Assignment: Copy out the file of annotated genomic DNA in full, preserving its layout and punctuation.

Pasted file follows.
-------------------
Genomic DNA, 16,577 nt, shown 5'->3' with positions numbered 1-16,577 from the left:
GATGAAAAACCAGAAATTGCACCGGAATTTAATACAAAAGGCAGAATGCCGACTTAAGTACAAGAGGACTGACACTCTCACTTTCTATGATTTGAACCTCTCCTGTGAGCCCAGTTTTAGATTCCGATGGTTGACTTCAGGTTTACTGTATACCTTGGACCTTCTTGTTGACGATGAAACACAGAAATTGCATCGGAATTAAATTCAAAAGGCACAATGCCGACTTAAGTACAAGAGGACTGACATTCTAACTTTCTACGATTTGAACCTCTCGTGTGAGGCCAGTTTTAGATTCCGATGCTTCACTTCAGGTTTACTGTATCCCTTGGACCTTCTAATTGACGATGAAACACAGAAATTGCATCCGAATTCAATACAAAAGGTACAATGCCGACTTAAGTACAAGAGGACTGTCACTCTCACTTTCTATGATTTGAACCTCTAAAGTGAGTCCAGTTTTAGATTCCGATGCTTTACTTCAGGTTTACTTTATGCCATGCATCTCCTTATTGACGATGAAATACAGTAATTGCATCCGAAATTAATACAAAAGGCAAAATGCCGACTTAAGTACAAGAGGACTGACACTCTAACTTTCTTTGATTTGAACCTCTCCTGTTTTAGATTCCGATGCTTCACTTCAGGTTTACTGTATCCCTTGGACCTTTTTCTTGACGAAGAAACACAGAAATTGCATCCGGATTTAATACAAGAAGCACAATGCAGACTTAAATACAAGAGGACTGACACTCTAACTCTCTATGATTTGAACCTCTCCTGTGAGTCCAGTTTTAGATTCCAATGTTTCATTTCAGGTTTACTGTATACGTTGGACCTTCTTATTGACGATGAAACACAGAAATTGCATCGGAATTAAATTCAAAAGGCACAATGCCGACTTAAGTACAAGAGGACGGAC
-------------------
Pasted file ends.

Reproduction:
Genomic DNA, 16,577 nt, shown 5'->3' with positions numbered 1-16,577 from the left:
GATGAAAAACCAGAAATTGCACCGGAATTTAATACAAAAGGCAGAATGCCGACTTAAGTACAAGAGGACTGACACTCTCACTTTCTATGATTTGAACCTCTCCTGTGAGCCCAGTTTTAGATTCCGATGGTTGACTTCAGGTTTACTGTATACCTTGGACCTTCTTGTTGACGATGAAACACAGAAATTGCATCGGAATTAAATTCAAAAGGCACAATGCCGACTTAAGTACAAGAGGACTGACATTCTAACTTTCTACGATTTGAACCTCTCGTGTGAGGCCAGTTTTAGATTCCGATGCTTCACTTCAGGTTTACTGTATCCCTTGGACCTTCTAATTGACGATGAAACACAGAAATTGCATCCGAATTCAATACAAAAGGTACAATGCCGACTTAAGTACAAGAGGACTGTCACTCTCACTTTCTATGATTTGAACCTCTAAAGTGAGTCCAGTTTTAGATTCCGATGCTTTACTTCAGGTTTACTTTATGCCATGCATCTCCTTATTGACGATGAAATACAGTAATTGCATCCGAAATTAATACAAAAGGCAAAATGCCGACTTAAGTACAAGAGGACTGACACTCTAACTTTCTTTGATTTGAACCTCTCCTGTTTTAGATTCCGATGCTTCACTTCAGGTTTACTGTATCCCTTGGACCTTTTTCTTGACGAAGAAACACAGAAATTGCATCCGGATTTAATACAAGAAGCACAATGCAGACTTAAATACAAGAGGACTGACACTCTAACTCTCTATGATTTGAACCTCTCCTGTGAGTCCAGTTTTAGATTCCAATGTTTCATTTCAGGTTTACTGTATACGTTGGACCTTCTTATTGACGATGAAACACAGAAATTGCATCGGAATTAAATTCAAAAGGCACAATGCCGACTTAAGTACAAGAGGACGGAC